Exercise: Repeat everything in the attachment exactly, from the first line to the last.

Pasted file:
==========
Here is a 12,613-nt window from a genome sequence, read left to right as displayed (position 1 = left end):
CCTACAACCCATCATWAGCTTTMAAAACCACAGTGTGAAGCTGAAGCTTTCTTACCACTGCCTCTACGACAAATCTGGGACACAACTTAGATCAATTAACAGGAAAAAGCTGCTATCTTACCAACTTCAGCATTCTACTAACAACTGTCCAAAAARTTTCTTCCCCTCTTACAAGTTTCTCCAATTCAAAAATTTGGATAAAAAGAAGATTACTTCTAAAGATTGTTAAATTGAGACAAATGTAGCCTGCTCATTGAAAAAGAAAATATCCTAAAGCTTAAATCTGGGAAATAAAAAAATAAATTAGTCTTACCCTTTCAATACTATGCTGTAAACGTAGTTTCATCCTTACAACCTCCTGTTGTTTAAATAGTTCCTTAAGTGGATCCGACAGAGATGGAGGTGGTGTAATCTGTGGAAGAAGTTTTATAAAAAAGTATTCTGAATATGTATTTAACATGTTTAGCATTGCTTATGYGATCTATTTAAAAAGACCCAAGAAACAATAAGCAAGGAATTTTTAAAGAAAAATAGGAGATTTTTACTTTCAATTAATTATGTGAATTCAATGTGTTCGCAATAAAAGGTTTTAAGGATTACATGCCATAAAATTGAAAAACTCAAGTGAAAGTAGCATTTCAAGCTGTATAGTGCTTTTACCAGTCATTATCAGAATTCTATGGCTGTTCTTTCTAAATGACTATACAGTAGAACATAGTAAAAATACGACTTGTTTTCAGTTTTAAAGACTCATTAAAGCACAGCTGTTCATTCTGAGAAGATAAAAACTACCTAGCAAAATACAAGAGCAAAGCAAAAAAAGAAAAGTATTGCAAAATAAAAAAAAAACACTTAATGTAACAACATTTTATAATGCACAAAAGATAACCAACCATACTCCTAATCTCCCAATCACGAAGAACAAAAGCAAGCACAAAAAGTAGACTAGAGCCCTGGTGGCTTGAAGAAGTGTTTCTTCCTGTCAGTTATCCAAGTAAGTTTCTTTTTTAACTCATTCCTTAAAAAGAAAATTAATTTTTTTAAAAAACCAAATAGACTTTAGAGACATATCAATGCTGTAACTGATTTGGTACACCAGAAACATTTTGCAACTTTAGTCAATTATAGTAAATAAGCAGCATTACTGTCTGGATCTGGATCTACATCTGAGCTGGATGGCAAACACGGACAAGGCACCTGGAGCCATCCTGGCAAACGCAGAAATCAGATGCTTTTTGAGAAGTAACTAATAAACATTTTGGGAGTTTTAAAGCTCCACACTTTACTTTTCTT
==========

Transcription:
Here is a 12,613-nt window from a genome sequence, read left to right as displayed (position 1 = left end):
CCTACAACCCATCATWAGCTTTMAAAACCACAGTGTGAAGCTGAAGCTTTCTTACCACTGCCTCTACGACAAATCTGGGACACAACTTAGATCAATTAACAGGAAAAAGCTGCTATCTTACCAACTTCAGCATTCTACTAACAACTGTCCAAAAARTTTCTTCCCCTCTTACAAGTTTCTCCAATTCAAAAATTTGGATAAAAAGAAGATTACTTCTAAAGATTGTTAAATTGAGACAAATGTAGCCTGCTCATTGAAAAAGAAAATATCCTAAAGCTTAAATCTGGGAAATAAAAAAATAAATTAGTCTTACCCTTTCAATACTATGCTGTAAACGTAGTTTCATCCTTACAACCTCCTGTTGTTTAAATAGTTCCTTAAGTGGATCCGACAGAGATGGAGGTGGTGTAATCTGTGGAAGAAGTTTTATAAAAAAGTATTCTGAATATGTATTTAACATGTTTAGCATTGCTTATGYGATCTATTTAAAAAGACCCAAGAAACAATAAGCAAGGAATTTTTAAAGAAAAATAGGAGATTTTTACTTTCAATTAATTATGTGAATTCAATGTGTTCGCAATAAAAGGTTTTAAGGATTACATGCCATAAAATTGAAAAACTCAAGTGAAAGTAGCATTTCAAGCTGTATAGTGCTTTTACCAGTCATTATCAGAATTCTATGGCTGTTCTTTCTAAATGACTATACAGTAGAACATAGTAAAAATACGACTTGTTTTCAGTTTTAAAGACTCATTAAAGCACAGCTGTTCATTCTGAGAAGATAAAAACTACCTAGCAAAATACAAGAGCAAAGCAAAAAAAGAAAAGTATTGCAAAATAAAAAAAAAACACTTAATGTAACAACATTTTATAATGCACAAAAGATAACCAACCATACTCCTAATCTCCCAATCACGAAGAACAAAAGCAAGCACAAAAAGTAGACTAGAGCCCTGGTGGCTTGAAGAAGTGTTTCTTCCTGTCAGTTATCCAAGTAAGTTTCTTTTTTAACTCATTCCTTAAAAAGAAAATTAATTTTTTTAAAAAACCAAATAGACTTTAGAGACATATCAATGCTGTAACTGATTTGGTACACCAGAAACATTTTGCAACTTTAGTCAATTATAGTAAATAAGCAGCATTACTGTCTGGATCTGGATCTACATCTGAGCTGGATGGCAAACACGGACAAGGCACCTGGAGCCATCCTGGCAAACGCAGAAATCAGATGCTTTTTGAGAAGTAACTAATAAACATTTTGGGAGTTTTAAAGCTCCACACTTTACTTTTCTT